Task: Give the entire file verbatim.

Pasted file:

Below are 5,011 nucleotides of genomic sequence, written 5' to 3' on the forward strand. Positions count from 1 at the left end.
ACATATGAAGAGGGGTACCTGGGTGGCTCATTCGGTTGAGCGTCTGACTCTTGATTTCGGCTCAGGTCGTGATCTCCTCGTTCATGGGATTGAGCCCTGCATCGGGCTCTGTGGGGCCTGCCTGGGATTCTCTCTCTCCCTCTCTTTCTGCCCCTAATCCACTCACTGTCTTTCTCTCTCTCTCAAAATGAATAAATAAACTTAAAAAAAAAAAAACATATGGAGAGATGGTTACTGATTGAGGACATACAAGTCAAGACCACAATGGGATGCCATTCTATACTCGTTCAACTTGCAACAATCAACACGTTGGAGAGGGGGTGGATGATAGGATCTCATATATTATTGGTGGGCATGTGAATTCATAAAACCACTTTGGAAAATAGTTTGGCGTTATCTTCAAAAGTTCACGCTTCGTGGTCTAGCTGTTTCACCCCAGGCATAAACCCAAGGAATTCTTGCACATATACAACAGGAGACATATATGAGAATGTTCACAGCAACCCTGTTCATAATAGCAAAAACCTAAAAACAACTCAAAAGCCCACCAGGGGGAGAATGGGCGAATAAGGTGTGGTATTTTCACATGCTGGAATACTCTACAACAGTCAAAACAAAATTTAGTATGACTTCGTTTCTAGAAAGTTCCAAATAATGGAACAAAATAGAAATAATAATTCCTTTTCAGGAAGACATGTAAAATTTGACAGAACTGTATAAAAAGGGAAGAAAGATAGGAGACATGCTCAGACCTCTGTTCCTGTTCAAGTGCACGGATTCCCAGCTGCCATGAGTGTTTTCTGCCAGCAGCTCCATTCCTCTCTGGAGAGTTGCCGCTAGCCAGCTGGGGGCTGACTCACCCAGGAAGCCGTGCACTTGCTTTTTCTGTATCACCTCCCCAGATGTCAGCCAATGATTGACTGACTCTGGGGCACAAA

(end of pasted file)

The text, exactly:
Below are 5,011 nucleotides of genomic sequence, written 5' to 3' on the forward strand. Positions count from 1 at the left end.
ACATATGAAGAGGGGTACCTGGGTGGCTCATTCGGTTGAGCGTCTGACTCTTGATTTCGGCTCAGGTCGTGATCTCCTCGTTCATGGGATTGAGCCCTGCATCGGGCTCTGTGGGGCCTGCCTGGGATTCTCTCTCTCCCTCTCTTTCTGCCCCTAATCCACTCACTGTCTTTCTCTCTCTCTCAAAATGAATAAATAAACTTAAAAAAAAAAAAACATATGGAGAGATGGTTACTGATTGAGGACATACAAGTCAAGACCACAATGGGATGCCATTCTATACTCGTTCAACTTGCAACAATCAACACGTTGGAGAGGGGGTGGATGATAGGATCTCATATATTATTGGTGGGCATGTGAATTCATAAAACCACTTTGGAAAATAGTTTGGCGTTATCTTCAAAAGTTCACGCTTCGTGGTCTAGCTGTTTCACCCCAGGCATAAACCCAAGGAATTCTTGCACATATACAACAGGAGACATATATGAGAATGTTCACAGCAACCCTGTTCATAATAGCAAAAACCTAAAAACAACTCAAAAGCCCACCAGGGGGAGAATGGGCGAATAAGGTGTGGTATTTTCACATGCTGGAATACTCTACAACAGTCAAAACAAAATTTAGTATGACTTCGTTTCTAGAAAGTTCCAAATAATGGAACAAAATAGAAATAATAATTCCTTTTCAGGAAGACATGTAAAATTTGACAGAACTGTATAAAAAGGGAAGAAAGATAGGAGACATGCTCAGACCTCTGTTCCTGTTCAAGTGCACGGATTCCCAGCTGCCATGAGTGTTTTCTGCCAGCAGCTCCATTCCTCTCTGGAGAGTTGCCGCTAGCCAGCTGGGGGCTGACTCACCCAGGAAGCCGTGCACTTGCTTTTTCTGTATCACCTCCCCAGATGTCAGCCAATGATTGACTGACTCTGGGGCACAAA